8 A Multitasking Application
8.2 Trees A natural way to store data in Lisp is by using trees. In Lisp, a tree is usually a list that contains other lists, which might contain other lists. Each nested list represents a branch of the tree. This application uses trees to store facts in the database, to implement the rule-matching system, and to link goals and subgoals.
- Assume you have the following facts in the database:
(COLOR CLYDE GREY)
(COLOR TWEETY YELLOW)
(STATUS WATER-PUMP BROKEN)
- The facts are stored in the tree as follows:
(*ROOT* (COLOR (CLYDE (GREY))
(STATUS (WATER-PUMP (BROKEN))))
- Trees provide an efficient means of storing and retrieving fact lists because the elements that are common to several facts are consolidated. Thus, it takes the same number of steps to find Tweety's color as it does to find Clyde's color. Since the search is not sequential, the search time does not depend on the order of the stored facts.
- A given fact is read from left to right. For each word read, a matching subtree must be found. If no subtree matches, the fact is not contained in the database. If the fact is being asserted, the remaining words of the fact are inserted as a new subtree at that position.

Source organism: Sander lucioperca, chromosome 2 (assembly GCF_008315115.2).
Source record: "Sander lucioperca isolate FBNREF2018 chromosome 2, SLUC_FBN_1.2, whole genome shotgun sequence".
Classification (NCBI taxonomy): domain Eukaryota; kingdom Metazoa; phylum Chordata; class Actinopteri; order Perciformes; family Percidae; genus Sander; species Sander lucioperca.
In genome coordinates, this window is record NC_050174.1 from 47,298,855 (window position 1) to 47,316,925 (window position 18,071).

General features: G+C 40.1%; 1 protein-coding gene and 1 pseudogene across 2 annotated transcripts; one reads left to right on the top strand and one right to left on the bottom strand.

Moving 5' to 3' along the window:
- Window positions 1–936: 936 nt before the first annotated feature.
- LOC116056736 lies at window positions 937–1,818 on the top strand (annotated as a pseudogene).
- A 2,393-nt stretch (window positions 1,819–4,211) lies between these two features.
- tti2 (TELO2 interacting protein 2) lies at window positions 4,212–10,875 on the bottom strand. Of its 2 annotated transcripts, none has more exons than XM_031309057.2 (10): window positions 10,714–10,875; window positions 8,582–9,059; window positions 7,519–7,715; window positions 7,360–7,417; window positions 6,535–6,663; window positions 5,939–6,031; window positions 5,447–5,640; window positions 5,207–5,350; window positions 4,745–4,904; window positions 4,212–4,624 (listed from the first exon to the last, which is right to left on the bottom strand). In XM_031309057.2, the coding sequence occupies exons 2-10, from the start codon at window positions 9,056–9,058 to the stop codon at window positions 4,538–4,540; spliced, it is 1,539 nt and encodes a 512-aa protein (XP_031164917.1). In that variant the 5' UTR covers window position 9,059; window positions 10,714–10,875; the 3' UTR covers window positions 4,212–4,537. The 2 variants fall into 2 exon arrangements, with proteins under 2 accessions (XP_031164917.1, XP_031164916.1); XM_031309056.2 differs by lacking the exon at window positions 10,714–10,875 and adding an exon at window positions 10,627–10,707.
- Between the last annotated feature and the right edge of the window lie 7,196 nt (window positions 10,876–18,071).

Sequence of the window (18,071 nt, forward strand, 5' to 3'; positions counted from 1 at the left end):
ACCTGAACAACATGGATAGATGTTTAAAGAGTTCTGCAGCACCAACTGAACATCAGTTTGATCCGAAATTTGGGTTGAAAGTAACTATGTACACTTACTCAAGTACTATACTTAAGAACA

- This approach is sometimes called a discrimination net because each branch represents a point of discrimination between the facts.
- the conclusion pattern tree for rule matching
- The same discrimination net technique is also used to implement the rule-matching mechanism. The process of matching a query pattern or a rule premise to a rule conclusion is similar to matching a query pattern to a fact in the database. The conclusions of the rules are stored in a tree, along with a pointer to the rule. When looking for a matching rule, the application traverses the tree until it finds a pattern that matches; it then returns the pointer to the rule.
- the decision tree of goals and subgoals
- As the rules are linked together, they form a decision tree. Each node in the tree represents a goal that can be used to infer a fact pattern at some point in the decision process. Conceptually, each set of branches from some node in this tree represent subgoals to which that node's goal has been reduced. Each one of these nodes is actually a process created through the Multitasking Facility. Consequently, the system must maintain a tree of processes.
The Advanced User's Guide - 9 SEP 1996
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